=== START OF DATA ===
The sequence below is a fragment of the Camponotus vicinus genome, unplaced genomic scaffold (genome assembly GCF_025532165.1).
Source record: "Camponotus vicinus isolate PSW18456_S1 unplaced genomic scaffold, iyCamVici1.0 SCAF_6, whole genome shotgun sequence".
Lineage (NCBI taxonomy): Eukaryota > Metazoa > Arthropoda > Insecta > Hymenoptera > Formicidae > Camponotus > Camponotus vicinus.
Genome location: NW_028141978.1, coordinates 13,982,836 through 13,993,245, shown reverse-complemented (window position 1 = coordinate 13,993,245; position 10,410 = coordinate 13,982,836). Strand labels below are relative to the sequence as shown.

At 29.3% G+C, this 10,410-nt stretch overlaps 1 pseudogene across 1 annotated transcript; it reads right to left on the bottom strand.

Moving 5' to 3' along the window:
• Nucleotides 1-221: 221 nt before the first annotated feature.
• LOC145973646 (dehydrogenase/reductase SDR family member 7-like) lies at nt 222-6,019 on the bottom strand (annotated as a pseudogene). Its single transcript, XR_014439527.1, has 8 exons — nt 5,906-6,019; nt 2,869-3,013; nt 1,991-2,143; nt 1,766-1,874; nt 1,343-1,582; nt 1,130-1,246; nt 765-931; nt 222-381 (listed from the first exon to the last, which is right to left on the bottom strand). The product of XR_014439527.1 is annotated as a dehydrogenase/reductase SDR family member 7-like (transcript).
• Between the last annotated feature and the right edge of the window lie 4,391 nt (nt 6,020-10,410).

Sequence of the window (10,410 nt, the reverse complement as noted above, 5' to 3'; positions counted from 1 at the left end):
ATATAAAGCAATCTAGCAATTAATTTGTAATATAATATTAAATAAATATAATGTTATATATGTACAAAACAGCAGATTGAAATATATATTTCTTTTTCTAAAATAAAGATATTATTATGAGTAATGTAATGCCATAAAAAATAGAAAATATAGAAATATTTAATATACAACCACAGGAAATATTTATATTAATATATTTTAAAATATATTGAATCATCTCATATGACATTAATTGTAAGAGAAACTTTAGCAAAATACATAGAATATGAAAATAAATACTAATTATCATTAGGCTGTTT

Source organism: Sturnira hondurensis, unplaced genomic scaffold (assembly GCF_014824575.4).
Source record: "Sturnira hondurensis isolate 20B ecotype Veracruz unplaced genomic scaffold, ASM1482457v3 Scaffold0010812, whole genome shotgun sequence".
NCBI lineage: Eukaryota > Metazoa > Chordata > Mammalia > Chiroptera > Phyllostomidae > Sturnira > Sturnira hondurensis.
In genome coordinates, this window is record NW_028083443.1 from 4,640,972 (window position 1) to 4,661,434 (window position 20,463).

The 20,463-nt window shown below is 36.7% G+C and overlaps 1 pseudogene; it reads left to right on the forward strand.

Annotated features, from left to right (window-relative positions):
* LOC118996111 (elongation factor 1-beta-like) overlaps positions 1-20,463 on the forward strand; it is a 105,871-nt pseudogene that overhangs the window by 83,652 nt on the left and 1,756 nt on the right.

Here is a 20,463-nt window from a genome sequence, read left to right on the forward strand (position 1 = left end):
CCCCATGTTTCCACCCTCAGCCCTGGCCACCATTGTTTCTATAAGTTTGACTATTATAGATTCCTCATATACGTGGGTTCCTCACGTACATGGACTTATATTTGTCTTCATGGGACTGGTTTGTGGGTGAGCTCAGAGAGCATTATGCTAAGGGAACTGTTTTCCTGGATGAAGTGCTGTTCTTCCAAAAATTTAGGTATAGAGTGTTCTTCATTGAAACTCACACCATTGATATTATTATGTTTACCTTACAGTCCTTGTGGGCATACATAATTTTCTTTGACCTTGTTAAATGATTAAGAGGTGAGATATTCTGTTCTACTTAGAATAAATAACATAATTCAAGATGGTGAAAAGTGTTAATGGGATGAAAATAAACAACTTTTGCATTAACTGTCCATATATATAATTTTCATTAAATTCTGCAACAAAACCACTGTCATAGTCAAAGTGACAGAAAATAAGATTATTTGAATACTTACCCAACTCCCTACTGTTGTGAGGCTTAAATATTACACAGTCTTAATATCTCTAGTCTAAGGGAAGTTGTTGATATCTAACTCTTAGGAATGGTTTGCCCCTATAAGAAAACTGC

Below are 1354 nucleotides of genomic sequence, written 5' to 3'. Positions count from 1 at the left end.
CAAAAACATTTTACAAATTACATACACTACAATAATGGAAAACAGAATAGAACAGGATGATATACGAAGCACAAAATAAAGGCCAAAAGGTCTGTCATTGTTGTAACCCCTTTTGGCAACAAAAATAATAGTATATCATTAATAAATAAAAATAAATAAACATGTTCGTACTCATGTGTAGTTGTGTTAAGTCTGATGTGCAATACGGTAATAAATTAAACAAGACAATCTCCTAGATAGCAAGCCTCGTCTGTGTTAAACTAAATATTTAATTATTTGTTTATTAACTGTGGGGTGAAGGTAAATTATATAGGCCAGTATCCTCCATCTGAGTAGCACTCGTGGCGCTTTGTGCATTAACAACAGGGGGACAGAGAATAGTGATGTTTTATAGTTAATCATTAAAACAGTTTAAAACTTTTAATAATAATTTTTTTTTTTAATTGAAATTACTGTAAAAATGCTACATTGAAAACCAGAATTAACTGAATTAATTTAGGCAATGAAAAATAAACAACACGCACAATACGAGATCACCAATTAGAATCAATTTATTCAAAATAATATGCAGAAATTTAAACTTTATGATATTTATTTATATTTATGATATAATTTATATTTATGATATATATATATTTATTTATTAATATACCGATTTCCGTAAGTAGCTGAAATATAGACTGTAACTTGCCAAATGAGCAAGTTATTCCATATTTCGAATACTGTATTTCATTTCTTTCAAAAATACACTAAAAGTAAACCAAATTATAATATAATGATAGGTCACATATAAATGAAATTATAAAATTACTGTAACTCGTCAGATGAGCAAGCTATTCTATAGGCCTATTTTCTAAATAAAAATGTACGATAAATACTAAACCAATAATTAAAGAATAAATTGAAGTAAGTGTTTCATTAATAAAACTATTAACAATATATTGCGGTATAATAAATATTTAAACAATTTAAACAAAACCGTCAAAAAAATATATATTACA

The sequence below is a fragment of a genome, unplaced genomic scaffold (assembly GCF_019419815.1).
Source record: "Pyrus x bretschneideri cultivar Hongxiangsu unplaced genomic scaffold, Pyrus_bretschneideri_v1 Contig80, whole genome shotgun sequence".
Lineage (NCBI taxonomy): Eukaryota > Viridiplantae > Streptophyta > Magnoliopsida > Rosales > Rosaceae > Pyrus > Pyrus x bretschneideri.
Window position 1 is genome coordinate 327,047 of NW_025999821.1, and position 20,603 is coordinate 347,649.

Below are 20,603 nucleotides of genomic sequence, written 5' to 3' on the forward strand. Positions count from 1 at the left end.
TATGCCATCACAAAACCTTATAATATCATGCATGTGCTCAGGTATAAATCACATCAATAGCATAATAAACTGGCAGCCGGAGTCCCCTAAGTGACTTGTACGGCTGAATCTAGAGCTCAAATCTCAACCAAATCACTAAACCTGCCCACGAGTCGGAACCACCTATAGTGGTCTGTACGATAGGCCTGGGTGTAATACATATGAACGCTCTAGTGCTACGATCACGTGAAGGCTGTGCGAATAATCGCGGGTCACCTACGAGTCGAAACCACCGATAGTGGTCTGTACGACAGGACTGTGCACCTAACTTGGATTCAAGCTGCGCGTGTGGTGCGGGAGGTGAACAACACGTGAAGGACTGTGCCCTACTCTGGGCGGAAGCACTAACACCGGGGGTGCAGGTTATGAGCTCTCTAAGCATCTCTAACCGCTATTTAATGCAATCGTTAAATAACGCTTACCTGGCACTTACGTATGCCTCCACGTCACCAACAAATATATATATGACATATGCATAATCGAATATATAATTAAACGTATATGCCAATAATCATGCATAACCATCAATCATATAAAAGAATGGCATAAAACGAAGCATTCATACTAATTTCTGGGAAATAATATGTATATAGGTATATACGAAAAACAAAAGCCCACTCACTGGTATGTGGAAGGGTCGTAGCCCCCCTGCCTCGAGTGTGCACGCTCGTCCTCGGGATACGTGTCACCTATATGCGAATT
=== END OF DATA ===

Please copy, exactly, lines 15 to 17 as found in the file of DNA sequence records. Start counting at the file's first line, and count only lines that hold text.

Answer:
In genome coordinates, this window is record NW_028083443.1 from 4,640,972 (window position 1) to 4,661,434 (window position 20,463).

The 20,463-nt window shown below is 36.7% G+C and overlaps 1 pseudogene; it reads left to right on the forward strand.

Annotated features, from left to right (window-relative positions):